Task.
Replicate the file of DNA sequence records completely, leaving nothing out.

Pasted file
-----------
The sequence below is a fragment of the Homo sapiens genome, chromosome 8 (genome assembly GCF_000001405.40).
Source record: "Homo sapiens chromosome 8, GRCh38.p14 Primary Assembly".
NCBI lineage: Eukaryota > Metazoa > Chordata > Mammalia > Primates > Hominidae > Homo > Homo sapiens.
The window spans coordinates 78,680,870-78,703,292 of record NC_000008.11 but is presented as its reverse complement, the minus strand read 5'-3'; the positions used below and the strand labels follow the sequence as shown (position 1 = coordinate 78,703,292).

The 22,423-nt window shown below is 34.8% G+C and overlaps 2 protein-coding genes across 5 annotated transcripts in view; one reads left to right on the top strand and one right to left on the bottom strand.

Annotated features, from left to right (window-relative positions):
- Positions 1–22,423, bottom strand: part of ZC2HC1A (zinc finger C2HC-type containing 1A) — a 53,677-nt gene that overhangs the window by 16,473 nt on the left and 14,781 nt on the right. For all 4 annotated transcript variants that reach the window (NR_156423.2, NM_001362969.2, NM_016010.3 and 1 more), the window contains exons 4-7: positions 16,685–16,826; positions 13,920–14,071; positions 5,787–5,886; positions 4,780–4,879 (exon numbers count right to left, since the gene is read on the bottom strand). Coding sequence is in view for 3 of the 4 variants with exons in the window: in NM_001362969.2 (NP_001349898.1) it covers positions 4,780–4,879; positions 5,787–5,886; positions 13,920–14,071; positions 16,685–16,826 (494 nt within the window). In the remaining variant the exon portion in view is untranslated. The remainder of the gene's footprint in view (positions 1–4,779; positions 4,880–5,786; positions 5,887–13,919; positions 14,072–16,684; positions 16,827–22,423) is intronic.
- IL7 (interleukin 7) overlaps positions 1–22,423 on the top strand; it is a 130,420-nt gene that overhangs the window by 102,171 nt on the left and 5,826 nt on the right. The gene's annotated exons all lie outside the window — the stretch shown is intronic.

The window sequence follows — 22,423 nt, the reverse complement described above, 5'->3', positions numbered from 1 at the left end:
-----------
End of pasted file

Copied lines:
The sequence below is a fragment of the Homo sapiens genome, chromosome 8 (genome assembly GCF_000001405.40).
Source record: "Homo sapiens chromosome 8, GRCh38.p14 Primary Assembly".
NCBI lineage: Eukaryota > Metazoa > Chordata > Mammalia > Primates > Hominidae > Homo > Homo sapiens.
The window spans coordinates 78,680,870-78,703,292 of record NC_000008.11 but is presented as its reverse complement, the minus strand read 5'-3'; the positions used below and the strand labels follow the sequence as shown (position 1 = coordinate 78,703,292).

The 22,423-nt window shown below is 34.8% G+C and overlaps 2 protein-coding genes across 5 annotated transcripts in view; one reads left to right on the top strand and one right to left on the bottom strand.

Annotated features, from left to right (window-relative positions):
- Positions 1–22,423, bottom strand: part of ZC2HC1A (zinc finger C2HC-type containing 1A) — a 53,677-nt gene that overhangs the window by 16,473 nt on the left and 14,781 nt on the right. For all 4 annotated transcript variants that reach the window (NR_156423.2, NM_001362969.2, NM_016010.3 and 1 more), the window contains exons 4-7: positions 16,685–16,826; positions 13,920–14,071; positions 5,787–5,886; positions 4,780–4,879 (exon numbers count right to left, since the gene is read on the bottom strand). Coding sequence is in view for 3 of the 4 variants with exons in the window: in NM_001362969.2 (NP_001349898.1) it covers positions 4,780–4,879; positions 5,787–5,886; positions 13,920–14,071; positions 16,685–16,826 (494 nt within the window). In the remaining variant the exon portion in view is untranslated. The remainder of the gene's footprint in view (positions 1–4,779; positions 4,880–5,786; positions 5,887–13,919; positions 14,072–16,684; positions 16,827–22,423) is intronic.
- IL7 (interleukin 7) overlaps positions 1–22,423 on the top strand; it is a 130,420-nt gene that overhangs the window by 102,171 nt on the left and 5,826 nt on the right. The gene's annotated exons all lie outside the window — the stretch shown is intronic.

The window sequence follows — 22,423 nt, the reverse complement described above, 5'->3', positions numbered from 1 at the left end: